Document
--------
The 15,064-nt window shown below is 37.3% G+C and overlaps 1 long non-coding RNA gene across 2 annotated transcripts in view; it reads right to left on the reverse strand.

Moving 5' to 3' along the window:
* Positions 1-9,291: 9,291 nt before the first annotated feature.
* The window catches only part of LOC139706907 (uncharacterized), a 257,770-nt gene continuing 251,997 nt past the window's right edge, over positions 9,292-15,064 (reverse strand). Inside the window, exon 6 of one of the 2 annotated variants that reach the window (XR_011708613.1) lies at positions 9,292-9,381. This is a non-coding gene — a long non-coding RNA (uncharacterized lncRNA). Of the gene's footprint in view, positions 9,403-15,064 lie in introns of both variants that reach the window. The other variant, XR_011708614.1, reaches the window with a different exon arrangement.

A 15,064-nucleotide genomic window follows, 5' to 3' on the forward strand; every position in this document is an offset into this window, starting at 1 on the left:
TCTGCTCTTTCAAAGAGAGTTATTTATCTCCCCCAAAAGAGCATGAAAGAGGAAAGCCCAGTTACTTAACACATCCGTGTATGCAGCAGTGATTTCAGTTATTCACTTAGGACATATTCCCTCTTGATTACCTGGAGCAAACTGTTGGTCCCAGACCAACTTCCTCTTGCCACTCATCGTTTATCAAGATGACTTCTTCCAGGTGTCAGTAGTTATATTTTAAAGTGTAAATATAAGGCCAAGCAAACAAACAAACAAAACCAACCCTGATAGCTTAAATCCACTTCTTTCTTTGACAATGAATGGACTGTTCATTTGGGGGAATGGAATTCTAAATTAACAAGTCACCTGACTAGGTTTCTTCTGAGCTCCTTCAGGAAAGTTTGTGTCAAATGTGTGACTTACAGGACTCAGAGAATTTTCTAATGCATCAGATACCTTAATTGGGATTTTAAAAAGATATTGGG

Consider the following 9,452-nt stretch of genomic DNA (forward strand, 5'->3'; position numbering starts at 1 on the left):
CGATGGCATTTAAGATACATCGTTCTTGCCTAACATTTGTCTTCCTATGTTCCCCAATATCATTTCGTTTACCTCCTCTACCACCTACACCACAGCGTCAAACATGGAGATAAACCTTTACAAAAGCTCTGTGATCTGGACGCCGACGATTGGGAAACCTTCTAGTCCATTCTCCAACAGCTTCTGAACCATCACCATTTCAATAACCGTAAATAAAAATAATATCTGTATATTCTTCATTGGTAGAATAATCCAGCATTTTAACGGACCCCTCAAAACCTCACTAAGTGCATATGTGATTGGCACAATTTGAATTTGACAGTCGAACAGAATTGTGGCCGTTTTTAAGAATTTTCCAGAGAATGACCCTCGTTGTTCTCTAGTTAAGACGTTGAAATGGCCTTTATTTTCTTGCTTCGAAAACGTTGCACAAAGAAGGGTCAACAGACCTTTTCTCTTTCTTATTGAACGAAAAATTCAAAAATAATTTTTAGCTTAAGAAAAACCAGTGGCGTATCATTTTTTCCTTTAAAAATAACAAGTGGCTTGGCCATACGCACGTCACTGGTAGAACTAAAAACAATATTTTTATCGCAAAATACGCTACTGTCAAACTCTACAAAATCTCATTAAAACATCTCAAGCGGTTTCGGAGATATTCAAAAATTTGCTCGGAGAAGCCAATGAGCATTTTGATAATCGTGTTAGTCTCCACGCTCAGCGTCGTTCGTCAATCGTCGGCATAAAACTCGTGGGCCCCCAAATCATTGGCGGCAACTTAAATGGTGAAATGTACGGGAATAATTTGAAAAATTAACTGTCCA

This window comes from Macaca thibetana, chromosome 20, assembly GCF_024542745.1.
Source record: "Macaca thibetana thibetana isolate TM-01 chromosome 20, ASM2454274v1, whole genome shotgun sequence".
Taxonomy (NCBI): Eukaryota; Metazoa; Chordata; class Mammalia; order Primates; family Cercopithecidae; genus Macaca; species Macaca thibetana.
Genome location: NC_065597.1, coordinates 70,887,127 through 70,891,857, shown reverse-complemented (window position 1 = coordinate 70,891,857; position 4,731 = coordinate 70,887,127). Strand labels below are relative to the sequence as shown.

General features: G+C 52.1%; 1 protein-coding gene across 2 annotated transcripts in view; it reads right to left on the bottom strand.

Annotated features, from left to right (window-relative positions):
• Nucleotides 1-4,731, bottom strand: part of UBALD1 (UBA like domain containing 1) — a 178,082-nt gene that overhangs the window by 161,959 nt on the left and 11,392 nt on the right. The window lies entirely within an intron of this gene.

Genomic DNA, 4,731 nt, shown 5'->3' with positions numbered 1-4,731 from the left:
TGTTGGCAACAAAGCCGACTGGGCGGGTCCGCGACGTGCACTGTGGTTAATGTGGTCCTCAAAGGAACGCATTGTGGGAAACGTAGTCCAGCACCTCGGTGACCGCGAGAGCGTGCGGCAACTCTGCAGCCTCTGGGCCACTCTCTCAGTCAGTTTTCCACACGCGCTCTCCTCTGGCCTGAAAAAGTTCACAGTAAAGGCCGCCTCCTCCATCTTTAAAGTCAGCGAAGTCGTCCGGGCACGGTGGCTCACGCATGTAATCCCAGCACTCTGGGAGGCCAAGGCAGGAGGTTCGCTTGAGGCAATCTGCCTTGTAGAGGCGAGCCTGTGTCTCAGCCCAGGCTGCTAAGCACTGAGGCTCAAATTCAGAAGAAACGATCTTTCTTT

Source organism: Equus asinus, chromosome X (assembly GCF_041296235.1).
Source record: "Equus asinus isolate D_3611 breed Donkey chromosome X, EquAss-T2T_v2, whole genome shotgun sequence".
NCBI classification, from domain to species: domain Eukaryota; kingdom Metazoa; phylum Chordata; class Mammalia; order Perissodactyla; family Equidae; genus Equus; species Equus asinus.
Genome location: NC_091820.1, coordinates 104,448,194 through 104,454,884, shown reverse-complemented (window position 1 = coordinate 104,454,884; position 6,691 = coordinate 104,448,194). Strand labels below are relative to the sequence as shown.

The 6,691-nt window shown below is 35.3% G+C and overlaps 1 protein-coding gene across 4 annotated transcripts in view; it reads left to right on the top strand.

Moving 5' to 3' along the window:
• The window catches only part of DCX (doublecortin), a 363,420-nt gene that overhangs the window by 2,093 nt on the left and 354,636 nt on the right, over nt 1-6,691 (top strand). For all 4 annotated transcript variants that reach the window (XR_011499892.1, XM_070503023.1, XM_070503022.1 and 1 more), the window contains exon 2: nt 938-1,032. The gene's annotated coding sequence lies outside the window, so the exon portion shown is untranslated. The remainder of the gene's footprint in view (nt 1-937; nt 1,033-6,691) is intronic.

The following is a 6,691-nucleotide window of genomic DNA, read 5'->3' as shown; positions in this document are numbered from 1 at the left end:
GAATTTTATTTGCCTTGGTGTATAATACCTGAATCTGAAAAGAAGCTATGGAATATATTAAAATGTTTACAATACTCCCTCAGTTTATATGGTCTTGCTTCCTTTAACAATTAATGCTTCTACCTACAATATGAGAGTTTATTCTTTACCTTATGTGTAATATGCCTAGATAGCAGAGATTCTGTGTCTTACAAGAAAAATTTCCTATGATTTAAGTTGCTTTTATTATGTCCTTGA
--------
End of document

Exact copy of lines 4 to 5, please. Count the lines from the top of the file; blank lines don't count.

* The window catches only part of LOC139706907 (uncharacterized), a 257,770-nt gene continuing 251,997 nt past the window's right edge, over positions 9,292-15,064 (reverse strand). Inside the window, exon 6 of one of the 2 annotated variants that reach the window (XR_011708613.1) lies at positions 9,292-9,381. This is a non-coding gene — a long non-coding RNA (uncharacterized lncRNA). Of the gene's footprint in view, positions 9,403-15,064 lie in introns of both variants that reach the window. The other variant, XR_011708614.1, reaches the window with a different exon arrangement.

A 15,064-nucleotide genomic window follows, 5' to 3' on the forward strand; every position in this document is an offset into this window, starting at 1 on the left: